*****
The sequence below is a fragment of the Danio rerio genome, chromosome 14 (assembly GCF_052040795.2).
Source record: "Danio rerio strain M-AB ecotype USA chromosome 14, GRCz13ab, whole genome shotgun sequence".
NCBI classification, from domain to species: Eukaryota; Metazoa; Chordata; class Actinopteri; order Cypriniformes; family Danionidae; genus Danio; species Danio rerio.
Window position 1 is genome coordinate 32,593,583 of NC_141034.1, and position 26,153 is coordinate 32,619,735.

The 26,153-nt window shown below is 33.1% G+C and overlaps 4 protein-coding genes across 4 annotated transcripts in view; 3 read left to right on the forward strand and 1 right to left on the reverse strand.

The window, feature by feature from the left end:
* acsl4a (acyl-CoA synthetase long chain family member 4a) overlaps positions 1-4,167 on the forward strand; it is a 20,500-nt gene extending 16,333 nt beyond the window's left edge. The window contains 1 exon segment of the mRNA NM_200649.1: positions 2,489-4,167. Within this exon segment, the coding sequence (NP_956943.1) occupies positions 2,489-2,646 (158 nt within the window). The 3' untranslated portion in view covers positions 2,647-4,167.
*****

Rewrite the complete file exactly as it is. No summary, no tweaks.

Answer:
The sequence below is a fragment of the Danio rerio genome, chromosome 14 (assembly GCF_052040795.2).
Source record: "Danio rerio strain M-AB ecotype USA chromosome 14, GRCz13ab, whole genome shotgun sequence".
NCBI classification, from domain to species: Eukaryota; Metazoa; Chordata; class Actinopteri; order Cypriniformes; family Danionidae; genus Danio; species Danio rerio.
Window position 1 is genome coordinate 32,593,583 of NC_141034.1, and position 26,153 is coordinate 32,619,735.

The 26,153-nt window shown below is 33.1% G+C and overlaps 4 protein-coding genes across 4 annotated transcripts in view; 3 read left to right on the forward strand and 1 right to left on the reverse strand.

The window, feature by feature from the left end:
* acsl4a (acyl-CoA synthetase long chain family member 4a) overlaps positions 1-4,167 on the forward strand; it is a 20,500-nt gene extending 16,333 nt beyond the window's left edge. The window contains 1 exon segment of the mRNA NM_200649.1: positions 2,489-4,167. Within this exon segment, the coding sequence (NP_956943.1) occupies positions 2,489-2,646 (158 nt within the window). The 3' untranslated portion in view covers positions 2,647-4,167.